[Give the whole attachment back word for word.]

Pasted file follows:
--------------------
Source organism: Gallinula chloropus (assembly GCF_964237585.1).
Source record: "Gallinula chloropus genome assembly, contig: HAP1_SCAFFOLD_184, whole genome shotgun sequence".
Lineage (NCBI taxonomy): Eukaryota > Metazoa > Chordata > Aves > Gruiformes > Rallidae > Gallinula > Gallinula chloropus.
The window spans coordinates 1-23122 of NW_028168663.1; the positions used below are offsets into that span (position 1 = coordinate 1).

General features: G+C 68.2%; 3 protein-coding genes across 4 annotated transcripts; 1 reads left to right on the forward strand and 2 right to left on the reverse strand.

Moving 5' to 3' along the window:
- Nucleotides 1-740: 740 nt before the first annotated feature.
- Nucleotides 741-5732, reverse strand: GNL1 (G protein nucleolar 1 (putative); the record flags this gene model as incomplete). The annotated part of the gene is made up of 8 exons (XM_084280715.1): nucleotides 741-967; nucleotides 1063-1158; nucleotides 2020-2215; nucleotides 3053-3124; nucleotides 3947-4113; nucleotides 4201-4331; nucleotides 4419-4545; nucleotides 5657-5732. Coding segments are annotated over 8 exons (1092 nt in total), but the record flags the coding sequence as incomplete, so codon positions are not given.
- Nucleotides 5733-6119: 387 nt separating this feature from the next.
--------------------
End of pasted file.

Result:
Source organism: Gallinula chloropus (assembly GCF_964237585.1).
Source record: "Gallinula chloropus genome assembly, contig: HAP1_SCAFFOLD_184, whole genome shotgun sequence".
Lineage (NCBI taxonomy): Eukaryota > Metazoa > Chordata > Aves > Gruiformes > Rallidae > Gallinula > Gallinula chloropus.
The window spans coordinates 1-23122 of NW_028168663.1; the positions used below are offsets into that span (position 1 = coordinate 1).

General features: G+C 68.2%; 3 protein-coding genes across 4 annotated transcripts; 1 reads left to right on the forward strand and 2 right to left on the reverse strand.

Moving 5' to 3' along the window:
- Nucleotides 1-740: 740 nt before the first annotated feature.
- Nucleotides 741-5732, reverse strand: GNL1 (G protein nucleolar 1 (putative); the record flags this gene model as incomplete). The annotated part of the gene is made up of 8 exons (XM_084280715.1): nucleotides 741-967; nucleotides 1063-1158; nucleotides 2020-2215; nucleotides 3053-3124; nucleotides 3947-4113; nucleotides 4201-4331; nucleotides 4419-4545; nucleotides 5657-5732. Coding segments are annotated over 8 exons (1092 nt in total), but the record flags the coding sequence as incomplete, so codon positions are not given.
- Nucleotides 5733-6119: 387 nt separating this feature from the next.